Is Dupuytren’s contracture a rare disease?

Is Dupuytren’s contracture a rare disease or is it common.



I suppose the rarity of Dupuytren contracture would be judged differently in different parts of the world.   In several countries it might be considered rather common, while in other parts of the world it would be rather rare.

Dupuytren’s contracture is listed as a rare disease by the Office of Rare Diseases (ORD) of the National Institute of Health  (NIH) because they estimate that this problem affects less than 200,000 people in the US population.  However, some studies show that Dupuytren contracture  is common in the United States, with a prevalence of 4.4%, due primarily from current citizens whose ancestors immigrated heavily from Northern Europe. A cross-sectional study looking at the prevalence of Dupuytren contracture in 5000 patients admitted to a New York City hospital for unrelated conditions showed a rate of 4.8%, with a male-to-female ratio of 3:1.

In Northern Europe prevalence of Dupuytren contracture is much higher, ranging from 4% to 39%.  Dupuytren disease amongst the British population is found to be 34.4 per 100,000 for men aged 40-84 years, and in Norwegian populations, 30% of males older than age 60 years are said to be affected.   In men older than age 60 years, a 28% prevalence was reported in Australia, and a 19% prevalence was reported in Spain.  The basis of most of these countries occurrence of Dupuytren contracture is early Northern European migration.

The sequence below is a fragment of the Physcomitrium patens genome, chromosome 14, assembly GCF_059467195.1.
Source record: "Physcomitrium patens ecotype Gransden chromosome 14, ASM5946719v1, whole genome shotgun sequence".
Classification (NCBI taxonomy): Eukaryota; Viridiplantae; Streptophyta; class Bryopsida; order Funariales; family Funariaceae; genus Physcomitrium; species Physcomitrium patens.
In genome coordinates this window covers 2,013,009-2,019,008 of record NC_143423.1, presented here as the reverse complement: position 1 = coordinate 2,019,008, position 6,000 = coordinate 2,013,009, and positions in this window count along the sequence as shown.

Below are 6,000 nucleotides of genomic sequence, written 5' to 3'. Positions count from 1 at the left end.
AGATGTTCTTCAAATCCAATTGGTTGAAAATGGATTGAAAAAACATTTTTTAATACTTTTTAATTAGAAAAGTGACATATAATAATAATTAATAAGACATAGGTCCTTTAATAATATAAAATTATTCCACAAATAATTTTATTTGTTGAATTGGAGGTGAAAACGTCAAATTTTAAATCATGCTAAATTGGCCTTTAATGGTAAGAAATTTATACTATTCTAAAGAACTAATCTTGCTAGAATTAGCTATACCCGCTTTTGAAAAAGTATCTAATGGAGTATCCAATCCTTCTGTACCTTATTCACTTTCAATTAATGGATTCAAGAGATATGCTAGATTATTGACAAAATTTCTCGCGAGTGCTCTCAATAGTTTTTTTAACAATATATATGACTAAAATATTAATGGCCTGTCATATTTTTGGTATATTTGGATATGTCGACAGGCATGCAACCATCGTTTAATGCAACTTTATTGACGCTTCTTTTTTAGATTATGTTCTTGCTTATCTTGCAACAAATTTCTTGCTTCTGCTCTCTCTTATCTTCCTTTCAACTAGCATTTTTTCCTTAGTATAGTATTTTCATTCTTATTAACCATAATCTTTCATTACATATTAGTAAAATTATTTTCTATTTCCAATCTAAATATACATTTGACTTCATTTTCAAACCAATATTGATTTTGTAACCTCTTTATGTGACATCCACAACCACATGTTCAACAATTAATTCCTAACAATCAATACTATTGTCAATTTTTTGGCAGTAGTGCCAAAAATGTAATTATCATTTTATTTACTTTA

Scotland claims the highest frequency of Dupuytren contracture by which in examination of 200 patients,  39% of men and 21% of women older than age 60 years demonstrated one or more hands affected with contracture.   By contrast, in Japan, 19.7% of men and 9% of women older than age 60 years displayed hand contracture.  Only sporadic cases of Dupuytren contracture are found in the African and Asian population.   TRH

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